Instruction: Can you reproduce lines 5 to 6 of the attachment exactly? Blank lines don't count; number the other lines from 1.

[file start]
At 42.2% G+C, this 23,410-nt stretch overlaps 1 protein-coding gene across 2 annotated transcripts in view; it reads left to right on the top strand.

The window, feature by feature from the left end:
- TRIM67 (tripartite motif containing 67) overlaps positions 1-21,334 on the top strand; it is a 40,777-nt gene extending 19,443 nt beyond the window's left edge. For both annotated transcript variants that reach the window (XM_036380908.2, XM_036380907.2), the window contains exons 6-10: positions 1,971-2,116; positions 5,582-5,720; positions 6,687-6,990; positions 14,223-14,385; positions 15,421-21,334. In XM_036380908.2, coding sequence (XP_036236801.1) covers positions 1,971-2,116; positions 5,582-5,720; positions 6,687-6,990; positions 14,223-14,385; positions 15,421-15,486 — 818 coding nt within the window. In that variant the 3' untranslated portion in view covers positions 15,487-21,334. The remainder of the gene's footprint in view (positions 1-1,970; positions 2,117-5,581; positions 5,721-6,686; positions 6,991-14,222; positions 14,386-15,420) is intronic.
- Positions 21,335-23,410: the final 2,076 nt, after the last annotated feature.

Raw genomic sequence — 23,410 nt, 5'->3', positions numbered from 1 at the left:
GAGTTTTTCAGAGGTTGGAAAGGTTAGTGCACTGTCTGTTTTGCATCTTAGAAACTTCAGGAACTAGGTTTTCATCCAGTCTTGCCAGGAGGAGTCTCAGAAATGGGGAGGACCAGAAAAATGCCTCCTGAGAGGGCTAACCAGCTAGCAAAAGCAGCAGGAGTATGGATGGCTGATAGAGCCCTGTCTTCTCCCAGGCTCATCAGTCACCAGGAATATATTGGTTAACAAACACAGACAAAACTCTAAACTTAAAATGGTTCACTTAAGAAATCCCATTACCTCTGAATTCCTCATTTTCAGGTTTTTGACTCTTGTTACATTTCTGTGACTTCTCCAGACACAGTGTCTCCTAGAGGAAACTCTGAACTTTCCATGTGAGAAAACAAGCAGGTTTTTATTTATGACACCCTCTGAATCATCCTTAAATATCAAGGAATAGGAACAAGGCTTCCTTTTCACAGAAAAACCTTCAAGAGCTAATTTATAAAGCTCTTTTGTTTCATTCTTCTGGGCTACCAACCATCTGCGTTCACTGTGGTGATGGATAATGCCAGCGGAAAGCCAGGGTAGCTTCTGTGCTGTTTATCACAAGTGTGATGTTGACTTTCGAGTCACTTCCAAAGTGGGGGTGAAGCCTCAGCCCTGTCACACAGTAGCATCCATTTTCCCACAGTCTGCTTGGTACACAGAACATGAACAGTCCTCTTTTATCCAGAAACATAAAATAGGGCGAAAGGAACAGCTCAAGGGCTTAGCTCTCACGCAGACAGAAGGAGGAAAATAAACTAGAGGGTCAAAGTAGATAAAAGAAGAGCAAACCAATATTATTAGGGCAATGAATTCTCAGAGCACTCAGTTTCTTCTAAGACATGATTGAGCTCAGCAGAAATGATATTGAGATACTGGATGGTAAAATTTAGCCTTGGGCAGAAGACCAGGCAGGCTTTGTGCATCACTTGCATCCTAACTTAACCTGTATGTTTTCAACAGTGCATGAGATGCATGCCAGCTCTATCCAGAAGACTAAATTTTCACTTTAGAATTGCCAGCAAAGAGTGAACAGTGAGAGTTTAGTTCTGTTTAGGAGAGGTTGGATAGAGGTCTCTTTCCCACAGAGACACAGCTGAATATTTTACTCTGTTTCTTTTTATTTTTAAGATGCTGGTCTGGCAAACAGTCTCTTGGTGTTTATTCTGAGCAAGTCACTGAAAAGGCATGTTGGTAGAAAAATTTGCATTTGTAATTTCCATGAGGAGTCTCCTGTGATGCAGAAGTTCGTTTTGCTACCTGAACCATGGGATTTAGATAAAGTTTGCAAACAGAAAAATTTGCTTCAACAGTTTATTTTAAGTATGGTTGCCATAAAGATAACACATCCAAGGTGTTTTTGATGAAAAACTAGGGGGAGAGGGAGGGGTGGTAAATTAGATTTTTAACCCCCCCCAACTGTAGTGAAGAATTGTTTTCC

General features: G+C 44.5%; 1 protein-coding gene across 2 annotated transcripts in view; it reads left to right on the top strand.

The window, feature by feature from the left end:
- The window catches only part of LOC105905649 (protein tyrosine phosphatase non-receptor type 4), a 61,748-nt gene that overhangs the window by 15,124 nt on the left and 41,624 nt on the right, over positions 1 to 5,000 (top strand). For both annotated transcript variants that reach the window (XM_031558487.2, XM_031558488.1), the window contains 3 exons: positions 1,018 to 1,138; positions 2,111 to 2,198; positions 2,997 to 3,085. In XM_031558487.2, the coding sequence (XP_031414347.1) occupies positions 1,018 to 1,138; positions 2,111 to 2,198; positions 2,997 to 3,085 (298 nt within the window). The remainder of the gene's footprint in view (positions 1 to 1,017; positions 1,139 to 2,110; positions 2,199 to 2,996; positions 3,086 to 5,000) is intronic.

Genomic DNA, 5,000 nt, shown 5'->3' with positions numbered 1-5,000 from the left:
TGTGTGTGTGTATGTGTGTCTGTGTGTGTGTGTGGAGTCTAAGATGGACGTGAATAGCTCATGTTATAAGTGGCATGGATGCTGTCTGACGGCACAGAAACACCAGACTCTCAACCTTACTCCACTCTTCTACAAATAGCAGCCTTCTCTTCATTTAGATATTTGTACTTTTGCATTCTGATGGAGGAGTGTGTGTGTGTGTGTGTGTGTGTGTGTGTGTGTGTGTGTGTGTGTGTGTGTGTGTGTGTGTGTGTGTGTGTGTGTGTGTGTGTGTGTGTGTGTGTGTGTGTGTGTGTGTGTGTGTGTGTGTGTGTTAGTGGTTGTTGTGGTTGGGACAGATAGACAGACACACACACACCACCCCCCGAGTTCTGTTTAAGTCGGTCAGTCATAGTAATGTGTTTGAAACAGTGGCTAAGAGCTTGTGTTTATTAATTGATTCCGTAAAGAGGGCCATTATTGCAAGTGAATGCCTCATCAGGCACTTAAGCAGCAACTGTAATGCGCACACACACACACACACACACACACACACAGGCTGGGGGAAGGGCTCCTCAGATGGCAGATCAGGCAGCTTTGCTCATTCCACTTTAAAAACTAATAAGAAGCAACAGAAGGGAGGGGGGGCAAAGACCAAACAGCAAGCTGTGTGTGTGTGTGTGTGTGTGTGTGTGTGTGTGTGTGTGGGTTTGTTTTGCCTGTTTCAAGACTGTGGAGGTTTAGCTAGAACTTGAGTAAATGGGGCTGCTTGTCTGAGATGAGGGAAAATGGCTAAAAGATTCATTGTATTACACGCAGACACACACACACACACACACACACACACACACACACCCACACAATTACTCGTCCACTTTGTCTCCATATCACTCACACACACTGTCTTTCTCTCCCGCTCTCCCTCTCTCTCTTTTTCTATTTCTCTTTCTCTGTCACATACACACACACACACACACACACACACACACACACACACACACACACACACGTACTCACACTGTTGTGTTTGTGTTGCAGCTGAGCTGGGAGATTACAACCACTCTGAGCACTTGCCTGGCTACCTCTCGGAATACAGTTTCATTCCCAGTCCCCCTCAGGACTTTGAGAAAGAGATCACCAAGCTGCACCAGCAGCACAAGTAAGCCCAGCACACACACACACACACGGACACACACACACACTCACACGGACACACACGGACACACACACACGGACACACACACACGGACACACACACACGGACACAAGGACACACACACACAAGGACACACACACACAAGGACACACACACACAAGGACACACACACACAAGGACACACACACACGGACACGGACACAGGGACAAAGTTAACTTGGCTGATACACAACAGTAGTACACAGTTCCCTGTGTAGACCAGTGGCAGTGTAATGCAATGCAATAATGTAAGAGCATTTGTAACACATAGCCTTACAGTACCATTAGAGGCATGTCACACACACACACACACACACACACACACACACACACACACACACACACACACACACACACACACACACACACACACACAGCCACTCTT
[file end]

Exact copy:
Raw genomic sequence — 23,410 nt, 5'->3', positions numbered from 1 at the left:
GAGTTTTTCAGAGGTTGGAAAGGTTAGTGCACTGTCTGTTTTGCATCTTAGAAACTTCAGGAACTAGGTTTTCATCCAGTCTTGCCAGGAGGAGTCTCAGAAATGGGGAGGACCAGAAAAATGCCTCCTGAGAGGGCTAACCAGCTAGCAAAAGCAGCAGGAGTATGGATGGCTGATAGAGCCCTGTCTTCTCCCAGGCTCATCAGTCACCAGGAATATATTGGTTAACAAACACAGACAAAACTCTAAACTTAAAATGGTTCACTTAAGAAATCCCATTACCTCTGAATTCCTCATTTTCAGGTTTTTGACTCTTGTTACATTTCTGTGACTTCTCCAGACACAGTGTCTCCTAGAGGAAACTCTGAACTTTCCATGTGAGAAAACAAGCAGGTTTTTATTTATGACACCCTCTGAATCATCCTTAAATATCAAGGAATAGGAACAAGGCTTCCTTTTCACAGAAAAACCTTCAAGAGCTAATTTATAAAGCTCTTTTGTTTCATTCTTCTGGGCTACCAACCATCTGCGTTCACTGTGGTGATGGATAATGCCAGCGGAAAGCCAGGGTAGCTTCTGTGCTGTTTATCACAAGTGTGATGTTGACTTTCGAGTCACTTCCAAAGTGGGGGTGAAGCCTCAGCCCTGTCACACAGTAGCATCCATTTTCCCACAGTCTGCTTGGTACACAGAACATGAACAGTCCTCTTTTATCCAGAAACATAAAATAGGGCGAAAGGAACAGCTCAAGGGCTTAGCTCTCACGCAGACAGAAGGAGGAAAATAAACTAGAGGGTCAAAGTAGATAAAAGAAGAGCAAACCAATATTATTAGGGCAATGAATTCTCAGAGCACTCAGTTTCTTCTAAGACATGATTGAGCTCAGCAGAAATGATATTGAGATACTGGATGGTAAAATTTAGCCTTGGGCAGAAGACCAGGCAGGCTTTGTGCATCACTTGCATCCTAACTTAACCTGTATGTTTTCAACAGTGCATGAGATGCATGCCAGCTCTATCCAGAAGACTAAATTTTCACTTTAGAATTGCCAGCAAAGAGTGAACAGTGAGAGTTTAGTTCTGTTTAGGAGAGGTTGGATAGAGGTCTCTTTCCCACAGAGACACAGCTGAATATTTTACTCTGTTTCTTTTTATTTTTAAGATGCTGGTCTGGCAAACAGTCTCTTGGTGTTTATTCTGAGCAAGTCACTGAAAAGGCATGTTGGTAGAAAAATTTGCATTTGTAATTTCCATGAGGAGTCTCCTGTGATGCAGAAGTTCGTTTTGCTACCTGAACCATGGGATTTAGATAAAGTTTGCAAACAGAAAAATTTGCTTCAACAGTTTATTTTAAGTATGGTTGCCATAAAGATAACACATCCAAGGTGTTTTTGATGAAAAACTAGGGGGAGAGGGAGGGGTGGTAAATTAGATTTTTAACCCCCCCCAACTGTAGTGAAGAATTGTTTTCC